A while back, I realized that our 3 types of canning jars all pretty much weigh the same, regardless of the brand:

narrow mouth quart jars= .9 lb
wide mouth quart jars= 1 lb
wide mouth pint jars= .65 lb

Armed with this knowledge, I set out to make some more permanent labels for the tops of my lids.  First I looked through our box-o-lids and found a bunch with old PLU stickers still affixed.  Then I downloaded some jar lid templates (wide mouth and narrow mouth).

I imported the templates into Adobe Illustrator, added the names, PLUs, and weights of many of the things we buy regularly, printed onto magnet sheets, and cut out the circles.  Next I found a little-used area of the refrigerator to store the labels:

I also made some blanks because I know I forgot several things.  But this should make our weekly bulk-department stop a bit more pleasant.  I made a small and large version for each of the things we buy often — that way it doesn’t matter if we only have one type of jar clean when we’re getting ready to go get groceries.  I’m ridiculously excited about this little project. It was easy and fun.


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Yogurt: oven method

When I started making yogurt 3 years ago, I had a hard time finding information and recipes.  Now the internets are practically exploding with yogurt methods — crock pot, oven, yogurt maker, heating pad, back seat of your car, you name it. Yes, there is even heirloom yogurt now. (Thanks, Christina!)

Anyway, as my kids kept getting bigger I started having to make yogurt with my little yogurt maker twice a week. I have limited time, so I put the yogurt maker away for a while. Here’s how we’re doing it, three years later:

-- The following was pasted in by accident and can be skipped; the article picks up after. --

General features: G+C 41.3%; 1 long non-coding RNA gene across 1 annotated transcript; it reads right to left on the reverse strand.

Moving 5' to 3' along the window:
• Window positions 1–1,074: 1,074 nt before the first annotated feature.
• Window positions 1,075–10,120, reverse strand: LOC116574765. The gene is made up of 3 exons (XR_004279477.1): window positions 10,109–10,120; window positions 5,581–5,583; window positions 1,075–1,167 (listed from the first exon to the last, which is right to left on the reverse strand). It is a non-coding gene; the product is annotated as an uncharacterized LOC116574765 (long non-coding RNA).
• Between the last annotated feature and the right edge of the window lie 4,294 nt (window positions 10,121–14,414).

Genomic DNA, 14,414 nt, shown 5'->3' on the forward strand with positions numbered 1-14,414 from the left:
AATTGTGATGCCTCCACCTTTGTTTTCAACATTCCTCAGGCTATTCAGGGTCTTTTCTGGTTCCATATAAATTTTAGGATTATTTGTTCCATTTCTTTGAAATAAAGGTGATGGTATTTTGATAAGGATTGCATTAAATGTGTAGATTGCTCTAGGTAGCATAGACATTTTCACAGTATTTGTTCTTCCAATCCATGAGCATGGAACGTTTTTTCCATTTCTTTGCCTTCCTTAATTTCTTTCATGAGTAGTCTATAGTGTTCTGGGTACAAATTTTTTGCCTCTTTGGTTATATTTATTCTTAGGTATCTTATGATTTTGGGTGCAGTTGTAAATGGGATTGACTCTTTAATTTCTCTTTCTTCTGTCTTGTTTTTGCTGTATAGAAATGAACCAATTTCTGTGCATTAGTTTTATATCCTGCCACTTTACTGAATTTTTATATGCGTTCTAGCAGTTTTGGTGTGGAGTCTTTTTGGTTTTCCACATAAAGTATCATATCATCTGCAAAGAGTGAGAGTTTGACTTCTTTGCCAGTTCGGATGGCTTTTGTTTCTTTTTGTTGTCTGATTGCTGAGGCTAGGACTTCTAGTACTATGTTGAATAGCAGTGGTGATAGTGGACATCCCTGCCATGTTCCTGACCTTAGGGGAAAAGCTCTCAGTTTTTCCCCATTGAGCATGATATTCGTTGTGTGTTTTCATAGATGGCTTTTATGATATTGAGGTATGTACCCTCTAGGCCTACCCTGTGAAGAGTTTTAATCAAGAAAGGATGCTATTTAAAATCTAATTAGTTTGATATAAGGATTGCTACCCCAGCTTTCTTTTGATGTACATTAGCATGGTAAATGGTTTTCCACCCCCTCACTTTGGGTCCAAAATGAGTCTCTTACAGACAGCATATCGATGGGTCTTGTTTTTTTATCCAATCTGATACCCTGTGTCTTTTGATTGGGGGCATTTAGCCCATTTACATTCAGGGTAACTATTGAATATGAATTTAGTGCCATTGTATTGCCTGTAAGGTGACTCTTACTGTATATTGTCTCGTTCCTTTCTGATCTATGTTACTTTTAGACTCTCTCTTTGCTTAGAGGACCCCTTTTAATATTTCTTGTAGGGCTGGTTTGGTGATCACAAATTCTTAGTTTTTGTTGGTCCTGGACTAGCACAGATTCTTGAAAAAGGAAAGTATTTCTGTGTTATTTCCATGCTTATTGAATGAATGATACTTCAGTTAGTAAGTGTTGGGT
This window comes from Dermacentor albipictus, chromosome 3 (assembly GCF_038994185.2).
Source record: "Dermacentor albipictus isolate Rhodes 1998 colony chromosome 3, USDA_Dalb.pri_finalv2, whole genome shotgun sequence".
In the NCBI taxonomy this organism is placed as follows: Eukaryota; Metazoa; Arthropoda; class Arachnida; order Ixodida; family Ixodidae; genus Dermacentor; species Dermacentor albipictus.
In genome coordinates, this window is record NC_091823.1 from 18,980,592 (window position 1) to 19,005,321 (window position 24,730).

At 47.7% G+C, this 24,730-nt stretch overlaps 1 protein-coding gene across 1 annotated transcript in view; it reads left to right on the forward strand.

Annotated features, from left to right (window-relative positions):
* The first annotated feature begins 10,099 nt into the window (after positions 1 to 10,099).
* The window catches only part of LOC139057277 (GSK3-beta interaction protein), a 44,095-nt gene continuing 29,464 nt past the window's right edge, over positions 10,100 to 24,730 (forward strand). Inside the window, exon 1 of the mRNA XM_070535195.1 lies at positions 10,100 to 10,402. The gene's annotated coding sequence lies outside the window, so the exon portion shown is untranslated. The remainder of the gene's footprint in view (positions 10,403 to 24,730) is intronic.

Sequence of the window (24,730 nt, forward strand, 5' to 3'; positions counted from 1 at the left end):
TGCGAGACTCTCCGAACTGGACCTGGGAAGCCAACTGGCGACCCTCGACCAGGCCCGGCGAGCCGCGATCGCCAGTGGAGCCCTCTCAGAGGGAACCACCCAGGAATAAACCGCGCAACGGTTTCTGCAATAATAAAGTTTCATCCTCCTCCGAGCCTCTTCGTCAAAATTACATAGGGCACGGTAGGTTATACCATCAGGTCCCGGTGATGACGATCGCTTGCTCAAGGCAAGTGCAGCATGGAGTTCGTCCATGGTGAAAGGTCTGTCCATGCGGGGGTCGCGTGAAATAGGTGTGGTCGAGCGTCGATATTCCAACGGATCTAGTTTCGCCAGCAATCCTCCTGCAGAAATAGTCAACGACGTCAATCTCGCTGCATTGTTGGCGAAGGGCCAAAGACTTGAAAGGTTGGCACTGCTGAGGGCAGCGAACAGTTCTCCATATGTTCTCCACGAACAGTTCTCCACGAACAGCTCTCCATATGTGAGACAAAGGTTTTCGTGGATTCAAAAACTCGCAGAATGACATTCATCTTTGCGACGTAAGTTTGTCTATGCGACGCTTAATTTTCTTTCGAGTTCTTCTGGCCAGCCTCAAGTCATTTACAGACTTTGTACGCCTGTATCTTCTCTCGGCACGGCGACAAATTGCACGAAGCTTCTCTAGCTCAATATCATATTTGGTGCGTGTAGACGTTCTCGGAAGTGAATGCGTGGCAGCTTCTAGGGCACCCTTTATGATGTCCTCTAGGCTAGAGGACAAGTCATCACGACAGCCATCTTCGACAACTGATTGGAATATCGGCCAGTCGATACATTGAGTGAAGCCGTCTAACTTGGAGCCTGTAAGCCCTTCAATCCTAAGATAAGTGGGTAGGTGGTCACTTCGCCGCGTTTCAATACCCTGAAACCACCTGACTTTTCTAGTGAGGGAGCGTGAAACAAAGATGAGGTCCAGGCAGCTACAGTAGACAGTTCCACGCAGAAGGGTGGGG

Start with a 1/2 gallon of the best whole milk you can get your hands on. Heat it to just around the boiling point, or 180 degrees F. Remove from heat, plunge into a sink full of cold water, and bring the temperature back down to 110-115 degrees F.

Stir in a cup or so of yogurt from your last batch. Whisk.

My oven has a setting called “proofing” — for people who have time to bake bread (some day I’ll get back into it, sniff) — it holds the oven at around 100-110 degrees.  Perfect. I bake my yogurt overnight usually, around 8-9 hours. Simple, and it makes quite a bit — usually around 80 ounces.  Still no plastic to recycle (though now the city of Minneapolis does take yogurt containers).

A little chunky for ya? That’s what happens when you use non-homogenized milk. Doesn’t bother me, honestly. A solid week’s worth of full fat yogurt from grass-fed cows who live less than an hour away (and who I’ve actually met) for only about $5. Cool!